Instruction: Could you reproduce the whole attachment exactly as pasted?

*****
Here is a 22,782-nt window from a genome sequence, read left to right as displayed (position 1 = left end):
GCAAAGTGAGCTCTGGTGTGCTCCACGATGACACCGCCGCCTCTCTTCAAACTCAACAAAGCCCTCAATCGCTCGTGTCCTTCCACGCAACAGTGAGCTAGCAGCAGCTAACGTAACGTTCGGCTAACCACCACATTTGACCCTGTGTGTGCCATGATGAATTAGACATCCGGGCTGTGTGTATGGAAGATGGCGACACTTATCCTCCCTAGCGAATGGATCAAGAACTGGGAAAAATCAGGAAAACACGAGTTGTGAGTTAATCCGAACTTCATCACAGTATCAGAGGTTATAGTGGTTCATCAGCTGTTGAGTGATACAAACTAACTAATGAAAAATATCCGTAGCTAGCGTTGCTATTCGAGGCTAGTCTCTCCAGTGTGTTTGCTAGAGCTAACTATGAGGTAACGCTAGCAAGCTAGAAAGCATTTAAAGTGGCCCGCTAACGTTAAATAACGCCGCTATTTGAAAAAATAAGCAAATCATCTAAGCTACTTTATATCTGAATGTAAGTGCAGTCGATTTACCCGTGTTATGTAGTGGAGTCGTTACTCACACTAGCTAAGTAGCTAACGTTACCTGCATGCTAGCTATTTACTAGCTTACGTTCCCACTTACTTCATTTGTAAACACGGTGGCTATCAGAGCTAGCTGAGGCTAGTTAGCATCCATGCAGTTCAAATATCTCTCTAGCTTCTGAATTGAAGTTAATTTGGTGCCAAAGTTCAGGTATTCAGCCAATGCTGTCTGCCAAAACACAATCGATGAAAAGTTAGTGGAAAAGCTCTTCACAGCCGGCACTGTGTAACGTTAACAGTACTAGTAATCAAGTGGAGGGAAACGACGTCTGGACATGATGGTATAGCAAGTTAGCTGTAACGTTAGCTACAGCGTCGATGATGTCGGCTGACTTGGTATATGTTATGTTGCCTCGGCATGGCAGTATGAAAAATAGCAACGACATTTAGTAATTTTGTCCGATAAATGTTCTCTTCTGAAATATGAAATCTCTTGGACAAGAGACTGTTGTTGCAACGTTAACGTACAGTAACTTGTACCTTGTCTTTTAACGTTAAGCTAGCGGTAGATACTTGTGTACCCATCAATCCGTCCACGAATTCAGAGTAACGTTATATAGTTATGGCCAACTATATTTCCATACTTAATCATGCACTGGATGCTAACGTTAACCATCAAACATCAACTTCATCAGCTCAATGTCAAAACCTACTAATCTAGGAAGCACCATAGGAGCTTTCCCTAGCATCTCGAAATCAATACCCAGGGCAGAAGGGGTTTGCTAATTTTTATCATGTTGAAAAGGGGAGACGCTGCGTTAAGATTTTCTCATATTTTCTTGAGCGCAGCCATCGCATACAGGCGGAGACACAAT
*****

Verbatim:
Here is a 22,782-nt window from a genome sequence, read left to right as displayed (position 1 = left end):
GCAAAGTGAGCTCTGGTGTGCTCCACGATGACACCGCCGCCTCTCTTCAAACTCAACAAAGCCCTCAATCGCTCGTGTCCTTCCACGCAACAGTGAGCTAGCAGCAGCTAACGTAACGTTCGGCTAACCACCACATTTGACCCTGTGTGTGCCATGATGAATTAGACATCCGGGCTGTGTGTATGGAAGATGGCGACACTTATCCTCCCTAGCGAATGGATCAAGAACTGGGAAAAATCAGGAAAACACGAGTTGTGAGTTAATCCGAACTTCATCACAGTATCAGAGGTTATAGTGGTTCATCAGCTGTTGAGTGATACAAACTAACTAATGAAAAATATCCGTAGCTAGCGTTGCTATTCGAGGCTAGTCTCTCCAGTGTGTTTGCTAGAGCTAACTATGAGGTAACGCTAGCAAGCTAGAAAGCATTTAAAGTGGCCCGCTAACGTTAAATAACGCCGCTATTTGAAAAAATAAGCAAATCATCTAAGCTACTTTATATCTGAATGTAAGTGCAGTCGATTTACCCGTGTTATGTAGTGGAGTCGTTACTCACACTAGCTAAGTAGCTAACGTTACCTGCATGCTAGCTATTTACTAGCTTACGTTCCCACTTACTTCATTTGTAAACACGGTGGCTATCAGAGCTAGCTGAGGCTAGTTAGCATCCATGCAGTTCAAATATCTCTCTAGCTTCTGAATTGAAGTTAATTTGGTGCCAAAGTTCAGGTATTCAGCCAATGCTGTCTGCCAAAACACAATCGATGAAAAGTTAGTGGAAAAGCTCTTCACAGCCGGCACTGTGTAACGTTAACAGTACTAGTAATCAAGTGGAGGGAAACGACGTCTGGACATGATGGTATAGCAAGTTAGCTGTAACGTTAGCTACAGCGTCGATGATGTCGGCTGACTTGGTATATGTTATGTTGCCTCGGCATGGCAGTATGAAAAATAGCAACGACATTTAGTAATTTTGTCCGATAAATGTTCTCTTCTGAAATATGAAATCTCTTGGACAAGAGACTGTTGTTGCAACGTTAACGTACAGTAACTTGTACCTTGTCTTTTAACGTTAAGCTAGCGGTAGATACTTGTGTACCCATCAATCCGTCCACGAATTCAGAGTAACGTTATATAGTTATGGCCAACTATATTTCCATACTTAATCATGCACTGGATGCTAACGTTAACCATCAAACATCAACTTCATCAGCTCAATGTCAAAACCTACTAATCTAGGAAGCACCATAGGAGCTTTCCCTAGCATCTCGAAATCAATACCCAGGGCAGAAGGGGTTTGCTAATTTTTATCATGTTGAAAAGGGGAGACGCTGCGTTAAGATTTTCTCATATTTTCTTGAGCGCAGCCATCGCATACAGGCGGAGACACAAT